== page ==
Yesterday the Ulster Hall postman, (who usually brings me artist contracts and the occasional stationary catalogue), delivered a very important package. I had been anticipating this package for the better part of five years so, though it was no surprise to see it finally sitting, well-enveloped, on my office desk, it was still something of an occasion. As most of you will now know, (seeing as I’ve been incapable of keeping the news to myself and have even told a check out girl in Tesco and two strangers in the green room at Radio Ulster last night), it contained the very first, hot off the press, copy of Malcolm Orange Disappears.Of course I was in love with the blessed thing at first sight. Emily encouraged the hysteria. She’s pretty good at stirring up a spot of localised enthusiasm. There was great excitement in the office, some excessive photo taking and the hugging of various staff members whom I would not normally embrace and later regretted embracing, just in case it set a new and slightly weird status quo for our relationship.
The process of receiving the first copy of my book was not dissimilar to how I imagine it must feel to meet your child for the first time. Whilst I did not give birth to this book in the literal sense, I have been carrying it around for 5 years, (I think, from memory this is comparable to the gestation period of a sperm whale),and I’d become quite attached to having it all to myself. Meeting Malcolm in real, paper-bound life was an incredibly exciting, but also slightly intimidating prospect. I found myself instantly checking for vital signs to prove that it actually was a real and functional book: barcode, chapter index, page of indecipherable dates and legal jargon inside the front cover. I found myself saying things like, “Look how many pages it has” (363 in total which is more than an average Ian McEwan and less than the Bible), and demonstrating this fact to people who clearly weren’t really interested. I also decided straight away that my favourite part of the book was the spine, (Karen has designed the spine with a little mini-Malcolm, peaking out at potential readers from whatever shelf it ends up on). It is epic. I spent at least fifteen minutes last night slotting it into various positions on my bookshelf so I could see how Malcolm looked hanging out beside some of my literary heroes.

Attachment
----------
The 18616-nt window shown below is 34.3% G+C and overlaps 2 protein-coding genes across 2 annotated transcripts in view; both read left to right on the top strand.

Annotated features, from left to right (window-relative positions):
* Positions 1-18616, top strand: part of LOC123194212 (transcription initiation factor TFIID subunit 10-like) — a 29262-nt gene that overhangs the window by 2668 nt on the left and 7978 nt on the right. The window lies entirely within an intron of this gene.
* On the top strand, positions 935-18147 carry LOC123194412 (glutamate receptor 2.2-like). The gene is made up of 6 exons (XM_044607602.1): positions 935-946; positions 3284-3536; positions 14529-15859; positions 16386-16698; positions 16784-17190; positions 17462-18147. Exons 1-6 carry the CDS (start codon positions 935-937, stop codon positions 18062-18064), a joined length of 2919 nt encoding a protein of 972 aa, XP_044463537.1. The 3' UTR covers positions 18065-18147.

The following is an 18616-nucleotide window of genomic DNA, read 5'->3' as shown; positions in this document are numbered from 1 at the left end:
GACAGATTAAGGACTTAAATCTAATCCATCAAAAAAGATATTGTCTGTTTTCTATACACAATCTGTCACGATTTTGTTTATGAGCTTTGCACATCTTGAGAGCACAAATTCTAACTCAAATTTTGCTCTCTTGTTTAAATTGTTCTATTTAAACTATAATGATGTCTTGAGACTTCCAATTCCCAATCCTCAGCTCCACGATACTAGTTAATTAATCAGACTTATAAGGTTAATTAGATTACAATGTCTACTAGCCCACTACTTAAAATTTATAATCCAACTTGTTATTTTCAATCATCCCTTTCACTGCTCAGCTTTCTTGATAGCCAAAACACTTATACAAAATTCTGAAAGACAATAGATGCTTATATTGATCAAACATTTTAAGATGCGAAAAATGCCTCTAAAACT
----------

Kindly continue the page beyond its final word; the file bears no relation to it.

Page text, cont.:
I should now be carting my book around Belfast, ready to show it to anyone who asks. Instead, having carried it home inside, not one, but two separate bags, overcome as I was with the fear that it might rain before I could make the safety of my car, it is now sitting on the table at the end of my bed, with a scarf wrapped round it and Raymond Carver’s Cathedral standing solitary guard. I think I might be one of those parents who cocoon their children in cotton wool and don’t allow them to leave the house. Now he’s finally here, I’m a little afraid of what the world might make of Malcolm.